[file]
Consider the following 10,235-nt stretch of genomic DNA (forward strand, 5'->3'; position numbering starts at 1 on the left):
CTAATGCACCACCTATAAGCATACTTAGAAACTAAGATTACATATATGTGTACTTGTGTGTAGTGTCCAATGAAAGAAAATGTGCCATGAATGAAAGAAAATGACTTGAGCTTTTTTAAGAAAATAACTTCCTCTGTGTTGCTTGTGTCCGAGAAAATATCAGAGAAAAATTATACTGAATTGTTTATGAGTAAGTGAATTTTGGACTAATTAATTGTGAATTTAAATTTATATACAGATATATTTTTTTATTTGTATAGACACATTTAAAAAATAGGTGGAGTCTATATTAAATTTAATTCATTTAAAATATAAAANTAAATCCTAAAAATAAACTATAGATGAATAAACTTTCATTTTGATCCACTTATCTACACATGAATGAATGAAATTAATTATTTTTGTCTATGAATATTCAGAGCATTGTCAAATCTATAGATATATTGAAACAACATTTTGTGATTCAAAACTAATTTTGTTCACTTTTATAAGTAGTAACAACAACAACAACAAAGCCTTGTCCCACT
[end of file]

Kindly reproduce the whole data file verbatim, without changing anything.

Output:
Consider the following 10,235-nt stretch of genomic DNA (forward strand, 5'->3'; position numbering starts at 1 on the left):
CTAATGCACCACCTATAAGCATACTTAGAAACTAAGATTACATATATGTGTACTTGTGTGTAGTGTCCAATGAAAGAAAATGTGCCATGAATGAAAGAAAATGACTTGAGCTTTTTTAAGAAAATAACTTCCTCTGTGTTGCTTGTGTCCGAGAAAATATCAGAGAAAAATTATACTGAATTGTTTATGAGTAAGTGAATTTTGGACTAATTAATTGTGAATTTAAATTTATATACAGATATATTTTTTTATTTGTATAGACACATTTAAAAAATAGGTGGAGTCTATATTAAATTTAATTCATTTAAAATATAAAANTAAATCCTAAAAATAAACTATAGATGAATAAACTTTCATTTTGATCCACTTATCTACACATGAATGAATGAAATTAATTATTTTTGTCTATGAATATTCAGAGCATTGTCAAATCTATAGATATATTGAAACAACATTTTGTGATTCAAAACTAATTTTGTTCACTTTTATAAGTAGTAACAACAACAACAACAAAGCCTTGTCCCACT